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For me, this period film is an aesthetically nostalgic call-back to country life. The imagery and colouration switches with tone, where bright blues and yellows reflect happy, jovial scenes between friends, while all the mystery, tension and most overt injustices happen under cover of darkness.

If I had one complaint about Jasper Jones as a film, it would be several poorly executed plot devices throughout the film, coupled with a particularly abrupt ending. Presumably this is to suggest the impossibility of a completely satisfying outcome for certain characters, but combined these inconclusive scenes resulted in a confusing conclusion to the film.

Technically brilliant and emotionally charged, the talented cast and dedicated production team of Rachel PerkinsCraig Silvey and Mark Wereham with sound/editing by Antony Partos and Veronika Jenet have brought this best-selling novel to the screen in spectacular fashion. An Australian masterpiece, this film is both haunting and sweet, a coming of age story with both courage and charm.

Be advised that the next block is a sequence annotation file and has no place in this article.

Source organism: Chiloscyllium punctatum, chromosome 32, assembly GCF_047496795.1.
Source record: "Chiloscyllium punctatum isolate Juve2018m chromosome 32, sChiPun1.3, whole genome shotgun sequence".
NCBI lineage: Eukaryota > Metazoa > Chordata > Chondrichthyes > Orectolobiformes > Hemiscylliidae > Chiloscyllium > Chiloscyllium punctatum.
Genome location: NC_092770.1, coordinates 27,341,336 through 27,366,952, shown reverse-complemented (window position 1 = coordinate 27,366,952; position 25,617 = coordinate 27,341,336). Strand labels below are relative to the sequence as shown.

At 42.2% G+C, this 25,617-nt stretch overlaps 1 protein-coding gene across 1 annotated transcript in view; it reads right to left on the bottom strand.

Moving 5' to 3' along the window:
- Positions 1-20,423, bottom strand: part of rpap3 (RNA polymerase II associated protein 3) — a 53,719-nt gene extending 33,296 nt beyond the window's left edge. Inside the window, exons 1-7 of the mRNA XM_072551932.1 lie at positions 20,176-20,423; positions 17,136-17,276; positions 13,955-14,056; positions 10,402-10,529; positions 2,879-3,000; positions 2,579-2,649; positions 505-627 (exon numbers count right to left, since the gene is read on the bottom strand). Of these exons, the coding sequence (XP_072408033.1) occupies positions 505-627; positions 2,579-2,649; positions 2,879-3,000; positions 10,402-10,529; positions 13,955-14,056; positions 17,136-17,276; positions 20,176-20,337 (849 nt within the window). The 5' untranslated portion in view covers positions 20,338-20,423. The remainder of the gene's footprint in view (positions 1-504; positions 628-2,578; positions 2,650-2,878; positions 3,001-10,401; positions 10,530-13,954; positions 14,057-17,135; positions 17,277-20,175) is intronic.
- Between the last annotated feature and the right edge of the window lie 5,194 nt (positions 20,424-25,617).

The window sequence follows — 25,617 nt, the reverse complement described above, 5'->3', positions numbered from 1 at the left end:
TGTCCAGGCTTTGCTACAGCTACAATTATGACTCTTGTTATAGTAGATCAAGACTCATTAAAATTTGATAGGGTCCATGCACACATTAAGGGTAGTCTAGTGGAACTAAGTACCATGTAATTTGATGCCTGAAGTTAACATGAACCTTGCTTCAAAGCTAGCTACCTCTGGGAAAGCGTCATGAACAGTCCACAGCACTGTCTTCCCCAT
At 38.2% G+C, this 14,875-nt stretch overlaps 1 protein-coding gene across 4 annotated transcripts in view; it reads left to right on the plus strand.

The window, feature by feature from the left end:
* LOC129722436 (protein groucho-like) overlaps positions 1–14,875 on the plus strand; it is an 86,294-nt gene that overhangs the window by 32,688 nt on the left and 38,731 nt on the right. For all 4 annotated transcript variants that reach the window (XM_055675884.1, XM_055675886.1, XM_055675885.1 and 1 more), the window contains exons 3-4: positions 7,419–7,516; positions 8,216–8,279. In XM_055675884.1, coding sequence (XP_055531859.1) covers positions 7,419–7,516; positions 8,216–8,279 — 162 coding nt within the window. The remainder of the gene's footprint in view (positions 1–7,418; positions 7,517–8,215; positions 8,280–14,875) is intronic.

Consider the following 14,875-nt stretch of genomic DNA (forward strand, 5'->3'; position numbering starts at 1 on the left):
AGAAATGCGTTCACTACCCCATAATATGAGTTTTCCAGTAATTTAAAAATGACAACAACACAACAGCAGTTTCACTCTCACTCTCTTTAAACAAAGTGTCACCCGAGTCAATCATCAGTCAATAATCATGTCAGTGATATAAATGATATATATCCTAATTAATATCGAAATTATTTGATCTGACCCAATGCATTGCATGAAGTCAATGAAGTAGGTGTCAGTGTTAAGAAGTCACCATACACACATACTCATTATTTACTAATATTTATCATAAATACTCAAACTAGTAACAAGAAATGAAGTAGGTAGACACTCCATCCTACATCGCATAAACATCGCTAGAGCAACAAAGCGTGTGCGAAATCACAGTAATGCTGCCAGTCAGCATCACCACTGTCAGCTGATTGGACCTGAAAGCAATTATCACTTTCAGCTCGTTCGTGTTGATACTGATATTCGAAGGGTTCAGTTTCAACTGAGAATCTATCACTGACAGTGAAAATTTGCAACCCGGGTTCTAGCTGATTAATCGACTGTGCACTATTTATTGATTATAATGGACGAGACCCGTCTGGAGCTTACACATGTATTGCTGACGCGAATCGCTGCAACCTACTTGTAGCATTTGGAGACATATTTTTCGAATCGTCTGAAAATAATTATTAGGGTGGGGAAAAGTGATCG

Jasper Jones is out in cinemas today, March 2, 2017.

x Casey

Why don’t you come on over, Valerie?

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I’m a Glee fan, that’s a fact I’ve shared with you all here before. So when the most recent Perth Fringe show I saw contained some variation on “my songs have now been butchered on shows like Glee“, well, it probably wasn’t the best time to bring up the fact that I’d been listening to the Glee cover of Valerie by Amy Winehouse in the car on the way to the show.

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In my defence, I’m a huge fan of shows that make difficult content more available, the ones that share music or film I wouldn’t have experienced otherwise, and do so in a relatable, fun and inspiring way. And like Glee, that is what Ashleigh Kreveld has done with Frankly Winehouse.

I promise I’m done mentioning Glee now.